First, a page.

National coaches are holding firm that monies owed to them for salaries, will be paid by the FIFA-installed Normalisation Committee (NC), as promised, despite an injunction at the T&T High Court of Justice which was filed by the Trinidad and Tobago Football Association (TTFA) by members of the United United TTFA Team on Friday.
Former national captain, Clayton Morris, said the group of coaches remain confident that they will be paid through the same channels that the TTFA office staff workers were paid following a meeting on Saturday night.
The team is managing the coach's affairs with the NC alongside Morris is another former captain in midfielder Angus Eve, together with Wayne "Barney" Shepphard and national women's coach Richard Hood.
Guardian Media Sports understands that the office staff was paid via a direction money-transfer from the Confederation of North, Central American and Caribbean Association Football (CONCACAF) to their bank accounts. The coaches have submitted all the relative information which includes their personal bank information with the Normalisation Committee.
On Friday, attorneys representing the United TTFA Team of former president Williams Wallace, his three vice presidents Joseph Sam Phillip, Clynt Taylor and Susan Joseph-Warrick and associates Keith Look Loy, the president of the T&T Super League and Anthony Harford, the president of the Northern Football Association, filed an injunction to stop tomorrow's Extraordinary General Meeting (EGM) which was convened by normalisation committee chairman Robert Hadad, upon the request of the TTFA's membership on August 28.
That meeting was triggered after the August 26 letter from general secretary of FIFA Fatma Samoura, addressed to Hadad, warning that TTFA would face sanctions if it did not withdraw the matter out of the T&T High Court by September 16.
Coincidentally, it is the same date given by Hadad and his committee which comprises attorney Judy Daniel (deputy chairman) and former banker Nigel Romano (member), for payment to 47 coaches which is estimated at TT$450,000.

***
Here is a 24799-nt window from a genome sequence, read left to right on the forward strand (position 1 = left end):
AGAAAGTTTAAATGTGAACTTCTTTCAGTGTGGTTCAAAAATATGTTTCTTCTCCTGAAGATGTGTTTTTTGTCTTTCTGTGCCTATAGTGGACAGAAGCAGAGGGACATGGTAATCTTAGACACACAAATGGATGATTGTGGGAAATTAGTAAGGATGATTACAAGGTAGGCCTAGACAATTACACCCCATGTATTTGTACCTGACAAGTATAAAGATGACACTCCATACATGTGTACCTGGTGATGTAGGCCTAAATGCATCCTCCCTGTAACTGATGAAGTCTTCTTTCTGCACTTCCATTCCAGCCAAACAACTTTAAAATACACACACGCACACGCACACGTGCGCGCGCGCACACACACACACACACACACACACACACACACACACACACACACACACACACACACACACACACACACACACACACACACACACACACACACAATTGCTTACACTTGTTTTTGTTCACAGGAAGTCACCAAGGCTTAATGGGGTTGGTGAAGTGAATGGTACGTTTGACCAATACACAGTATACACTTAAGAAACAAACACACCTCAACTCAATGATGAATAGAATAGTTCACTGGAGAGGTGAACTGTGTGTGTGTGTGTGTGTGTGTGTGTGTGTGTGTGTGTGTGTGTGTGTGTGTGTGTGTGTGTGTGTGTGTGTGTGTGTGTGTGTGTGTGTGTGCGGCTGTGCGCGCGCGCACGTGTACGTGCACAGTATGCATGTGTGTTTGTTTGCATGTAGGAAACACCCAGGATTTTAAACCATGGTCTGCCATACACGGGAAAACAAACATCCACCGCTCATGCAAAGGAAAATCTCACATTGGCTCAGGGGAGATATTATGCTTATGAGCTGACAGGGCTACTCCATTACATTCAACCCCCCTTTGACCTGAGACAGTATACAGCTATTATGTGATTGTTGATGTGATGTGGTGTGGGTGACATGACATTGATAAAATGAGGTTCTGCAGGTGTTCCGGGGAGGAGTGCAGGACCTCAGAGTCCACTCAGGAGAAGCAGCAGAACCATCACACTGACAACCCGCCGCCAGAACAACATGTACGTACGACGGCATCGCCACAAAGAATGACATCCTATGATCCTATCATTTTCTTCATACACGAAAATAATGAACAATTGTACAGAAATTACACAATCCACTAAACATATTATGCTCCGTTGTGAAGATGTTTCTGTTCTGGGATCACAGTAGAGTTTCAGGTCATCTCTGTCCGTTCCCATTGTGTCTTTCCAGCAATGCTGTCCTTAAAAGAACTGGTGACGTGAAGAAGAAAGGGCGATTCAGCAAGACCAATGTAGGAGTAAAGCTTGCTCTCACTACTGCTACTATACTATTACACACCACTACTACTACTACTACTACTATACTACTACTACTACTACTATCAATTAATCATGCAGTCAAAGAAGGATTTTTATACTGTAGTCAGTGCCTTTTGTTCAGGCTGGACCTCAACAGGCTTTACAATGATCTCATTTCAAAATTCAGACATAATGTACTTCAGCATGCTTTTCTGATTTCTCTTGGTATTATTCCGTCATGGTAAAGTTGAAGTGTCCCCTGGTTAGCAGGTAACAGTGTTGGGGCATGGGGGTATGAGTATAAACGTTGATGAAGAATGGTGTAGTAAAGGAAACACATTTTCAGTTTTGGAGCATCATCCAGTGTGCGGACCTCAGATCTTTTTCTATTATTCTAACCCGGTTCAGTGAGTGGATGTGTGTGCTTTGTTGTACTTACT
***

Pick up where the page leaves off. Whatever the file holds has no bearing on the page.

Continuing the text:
Hadad fended off concerns of the legitimacy of holding the meeting, after the membership, via a petition, showed they were capable of securing well over 50 per cent support from the delegates. The petition which was initiated by Eastern Football Association (EFA) president Keiron Edwards, is intended to prevent the United TTFA from continuing its court battle with football's world governing body-FIFA, as its action has put the country on the cust of sanctions from the FIFA.
Morris, a former national defender, who has the experience previously of not been compensated by the TTFA 2001-2002 and again in 2018, finds himself having to battle for outstanding wages from January to presently, said the payment of remuneration is to be paid out to all the coaches, from junior to senior levels.
Some coach will only be entitled to a maximum of seven months salaries as they were given letters of appointments for January to August, while other coaches, particularly those on the senior team, were given two-year contracts, and therefore, will be in a position to receive monies after the seven months.
Morris said Saturday night's meeting was just among the coaches and did not involve any member of the normalisation committee. He said the coaches believe the normalisation committee would fulfil the commitment given to them at a September 9 meeting to make the payments.